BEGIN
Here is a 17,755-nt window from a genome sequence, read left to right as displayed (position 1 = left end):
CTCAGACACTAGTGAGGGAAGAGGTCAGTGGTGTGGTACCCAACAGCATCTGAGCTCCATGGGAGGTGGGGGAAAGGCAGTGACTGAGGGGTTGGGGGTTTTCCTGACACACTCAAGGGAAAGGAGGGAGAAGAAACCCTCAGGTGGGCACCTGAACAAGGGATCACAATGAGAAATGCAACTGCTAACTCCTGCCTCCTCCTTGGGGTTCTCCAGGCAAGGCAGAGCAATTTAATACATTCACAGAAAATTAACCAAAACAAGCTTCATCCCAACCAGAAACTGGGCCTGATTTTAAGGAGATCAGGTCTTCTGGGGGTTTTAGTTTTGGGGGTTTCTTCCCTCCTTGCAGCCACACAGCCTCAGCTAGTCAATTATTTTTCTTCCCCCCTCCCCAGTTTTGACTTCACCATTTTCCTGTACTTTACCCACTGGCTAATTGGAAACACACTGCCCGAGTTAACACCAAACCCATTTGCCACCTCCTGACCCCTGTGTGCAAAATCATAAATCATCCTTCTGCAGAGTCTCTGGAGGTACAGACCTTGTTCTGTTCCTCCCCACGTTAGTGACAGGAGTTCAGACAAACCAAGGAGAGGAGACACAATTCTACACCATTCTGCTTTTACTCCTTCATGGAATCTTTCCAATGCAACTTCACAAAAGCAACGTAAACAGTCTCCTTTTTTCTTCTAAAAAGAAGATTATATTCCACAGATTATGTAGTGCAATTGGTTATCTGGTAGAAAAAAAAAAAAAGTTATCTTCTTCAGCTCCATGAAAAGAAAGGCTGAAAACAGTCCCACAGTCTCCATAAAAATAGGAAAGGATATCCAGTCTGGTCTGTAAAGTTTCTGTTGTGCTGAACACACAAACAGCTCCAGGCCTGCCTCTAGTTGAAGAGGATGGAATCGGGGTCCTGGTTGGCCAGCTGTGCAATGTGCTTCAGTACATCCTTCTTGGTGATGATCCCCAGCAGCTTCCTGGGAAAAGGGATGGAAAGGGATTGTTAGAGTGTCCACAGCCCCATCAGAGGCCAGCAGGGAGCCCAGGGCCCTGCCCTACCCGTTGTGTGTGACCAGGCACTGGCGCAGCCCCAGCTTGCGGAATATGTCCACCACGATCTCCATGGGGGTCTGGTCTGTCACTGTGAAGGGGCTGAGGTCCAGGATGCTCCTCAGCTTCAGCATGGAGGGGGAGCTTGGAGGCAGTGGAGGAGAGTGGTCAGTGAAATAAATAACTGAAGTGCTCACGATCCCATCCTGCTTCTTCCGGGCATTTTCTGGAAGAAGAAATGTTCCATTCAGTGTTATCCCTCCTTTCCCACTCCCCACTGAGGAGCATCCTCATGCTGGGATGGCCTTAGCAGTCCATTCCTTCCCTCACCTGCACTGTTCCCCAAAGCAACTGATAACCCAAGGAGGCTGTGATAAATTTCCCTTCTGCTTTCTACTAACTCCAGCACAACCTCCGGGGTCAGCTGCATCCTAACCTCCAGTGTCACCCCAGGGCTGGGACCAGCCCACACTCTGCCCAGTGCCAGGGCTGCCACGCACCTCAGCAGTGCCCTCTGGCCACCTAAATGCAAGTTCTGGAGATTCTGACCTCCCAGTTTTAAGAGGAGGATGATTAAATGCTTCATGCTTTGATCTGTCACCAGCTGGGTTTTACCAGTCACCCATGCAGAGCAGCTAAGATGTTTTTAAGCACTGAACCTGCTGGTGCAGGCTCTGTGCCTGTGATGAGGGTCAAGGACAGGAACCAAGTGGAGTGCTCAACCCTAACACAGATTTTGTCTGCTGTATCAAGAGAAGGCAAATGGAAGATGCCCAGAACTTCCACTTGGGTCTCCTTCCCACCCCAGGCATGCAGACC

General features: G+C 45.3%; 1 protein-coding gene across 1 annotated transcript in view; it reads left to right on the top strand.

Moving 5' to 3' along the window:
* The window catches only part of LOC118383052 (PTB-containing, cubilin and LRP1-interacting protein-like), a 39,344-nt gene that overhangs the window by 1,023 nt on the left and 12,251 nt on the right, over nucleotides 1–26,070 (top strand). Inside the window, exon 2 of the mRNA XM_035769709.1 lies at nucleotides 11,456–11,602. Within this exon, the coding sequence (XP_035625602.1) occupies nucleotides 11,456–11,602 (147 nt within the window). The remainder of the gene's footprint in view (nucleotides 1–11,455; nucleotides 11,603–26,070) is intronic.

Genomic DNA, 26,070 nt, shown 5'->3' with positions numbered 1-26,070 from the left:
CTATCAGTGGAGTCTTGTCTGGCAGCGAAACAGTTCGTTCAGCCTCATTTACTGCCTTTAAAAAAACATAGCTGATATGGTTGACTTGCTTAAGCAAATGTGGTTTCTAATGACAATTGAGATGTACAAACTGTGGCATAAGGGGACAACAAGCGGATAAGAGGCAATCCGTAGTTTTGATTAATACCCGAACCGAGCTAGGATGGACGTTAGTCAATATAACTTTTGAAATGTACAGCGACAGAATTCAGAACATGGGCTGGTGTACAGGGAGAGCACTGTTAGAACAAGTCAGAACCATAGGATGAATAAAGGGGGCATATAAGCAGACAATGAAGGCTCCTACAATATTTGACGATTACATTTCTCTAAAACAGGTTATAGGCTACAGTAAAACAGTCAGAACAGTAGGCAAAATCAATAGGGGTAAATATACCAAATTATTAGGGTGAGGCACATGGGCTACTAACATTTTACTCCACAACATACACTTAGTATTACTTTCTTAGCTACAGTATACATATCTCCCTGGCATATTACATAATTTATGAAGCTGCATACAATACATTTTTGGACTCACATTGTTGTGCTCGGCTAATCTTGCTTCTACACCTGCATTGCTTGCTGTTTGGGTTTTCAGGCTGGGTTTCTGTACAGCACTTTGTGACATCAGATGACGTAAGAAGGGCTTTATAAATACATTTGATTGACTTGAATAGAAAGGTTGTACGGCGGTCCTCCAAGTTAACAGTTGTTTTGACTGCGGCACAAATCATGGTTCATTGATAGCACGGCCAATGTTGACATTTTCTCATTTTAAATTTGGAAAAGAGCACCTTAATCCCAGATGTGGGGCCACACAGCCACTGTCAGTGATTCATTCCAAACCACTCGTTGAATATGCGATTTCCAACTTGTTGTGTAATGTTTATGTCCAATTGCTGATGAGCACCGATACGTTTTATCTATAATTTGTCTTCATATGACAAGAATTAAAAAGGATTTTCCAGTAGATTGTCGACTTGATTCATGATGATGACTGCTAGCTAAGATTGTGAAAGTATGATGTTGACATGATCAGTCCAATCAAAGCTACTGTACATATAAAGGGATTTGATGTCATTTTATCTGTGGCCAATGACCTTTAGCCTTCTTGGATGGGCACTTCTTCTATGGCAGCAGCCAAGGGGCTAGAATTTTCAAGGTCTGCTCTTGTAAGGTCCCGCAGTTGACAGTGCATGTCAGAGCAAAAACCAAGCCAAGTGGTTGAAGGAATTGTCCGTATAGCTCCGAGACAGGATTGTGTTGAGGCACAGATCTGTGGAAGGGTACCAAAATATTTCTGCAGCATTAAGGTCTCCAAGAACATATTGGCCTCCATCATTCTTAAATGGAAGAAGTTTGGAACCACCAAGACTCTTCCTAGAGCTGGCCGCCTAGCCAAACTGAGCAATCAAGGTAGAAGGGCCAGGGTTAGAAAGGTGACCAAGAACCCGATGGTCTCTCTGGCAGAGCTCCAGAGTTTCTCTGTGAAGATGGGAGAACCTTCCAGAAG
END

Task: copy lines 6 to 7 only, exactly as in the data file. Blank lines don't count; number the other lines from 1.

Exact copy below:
Genomic DNA, 26,070 nt, shown 5'->3' with positions numbered 1-26,070 from the left:
CTATCAGTGGAGTCTTGTCTGGCAGCGAAACAGTTCGTTCAGCCTCATTTACTGCCTTTAAAAAAACATAGCTGATATGGTTGACTTGCTTAAGCAAATGTGGTTTCTAATGACAATTGAGATGTACAAACTGTGGCATAAGGGGACAACAAGCGGATAAGAGGCAATCCGTAGTTTTGATTAATACCCGAACCGAGCTAGGATGGACGTTAGTCAATATAACTTTTGAAATGTACAGCGACAGAATTCAGAACATGGGCTGGTGTACAGGGAGAGCACTGTTAGAACAAGTCAGAACCATAGGATGAATAAAGGGGGCATATAAGCAGACAATGAAGGCTCCTACAATATTTGACGATTACATTTCTCTAAAACAGGTTATAGGCTACAGTAAAACAGTCAGAACAGTAGGCAAAATCAATAGGGGTAAATATACCAAATTATTAGGGTGAGGCACATGGGCTACTAACATTTTACTCCACAACATACACTTAGTATTACTTTCTTAGCTACAGTATACATATCTCCCTGGCATATTACATAATTTATGAAGCTGCATACAATACATTTTTGGACTCACATTGTTGTGCTCGGCTAATCTTGCTTCTACACCTGCATTGCTTGCTGTTTGGGTTTTCAGGCTGGGTTTCTGTACAGCACTTTGTGACATCAGATGACGTAAGAAGGGCTTTATAAATACATTTGATTGACTTGAATAGAAAGGTTGTACGGCGGTCCTCCAAGTTAACAGTTGTTTTGACTGCGGCACAAATCATGGTTCATTGATAGCACGGCCAATGTTGACATTTTCTCATTTTAAATTTGGAAAAGAGCACCTTAATCCCAGATGTGGGGCCACACAGCCACTGTCAGTGATTCATTCCAAACCACTCGTTGAATATGCGATTTCCAACTTGTTGTGTAATGTTTATGTCCAATTGCTGATGAGCACCGATACGTTTTATCTATAATTTGTCTTCATATGACAAGAATTAAAAAGGATTTTCCAGTAGATTGTCGACTTGATTCATGATGATGACTGCTAGCTAAGATTGTGAAAGTATGATGTTGACATGATCAGTCCAATCAAAGCTACTGTACATATAAAGGGATTTGATGTCATTTTATCTGTGGCCAATGACCTTTAGCCTTCTTGGATGGGCACTTCTTCTATGGCAGCAGCCAAGGGGCTAGAATTTTCAAGGTCTGCTCTTGTAAGGTCCCGCAGTTGACAGTGCATGTCAGAGCAAAAACCAAGCCAAGTGGTTGAAGGAATTGTCCGTATAGCTCCGAGACAGGATTGTGTTGAGGCACAGATCTGTGGAAGGGTACCAAAATATTTCTGCAGCATTAAGGTCTCCAAGAACATATTGGCCTCCATCATTCTTAAATGGAAGAAGTTTGGAACCACCAAGACTCTTCCTAGAGCTGGCCGCCTAGCCAAACTGAGCAATCAAGGTAGAAGGGCCAGGGTTAGAAAGGTGACCAAGAACCCGATGGTCTCTCTGGCAGAGCTCCAGAGTTTCTCTGTGAAGATGGGAGAACCTTCCAGAAG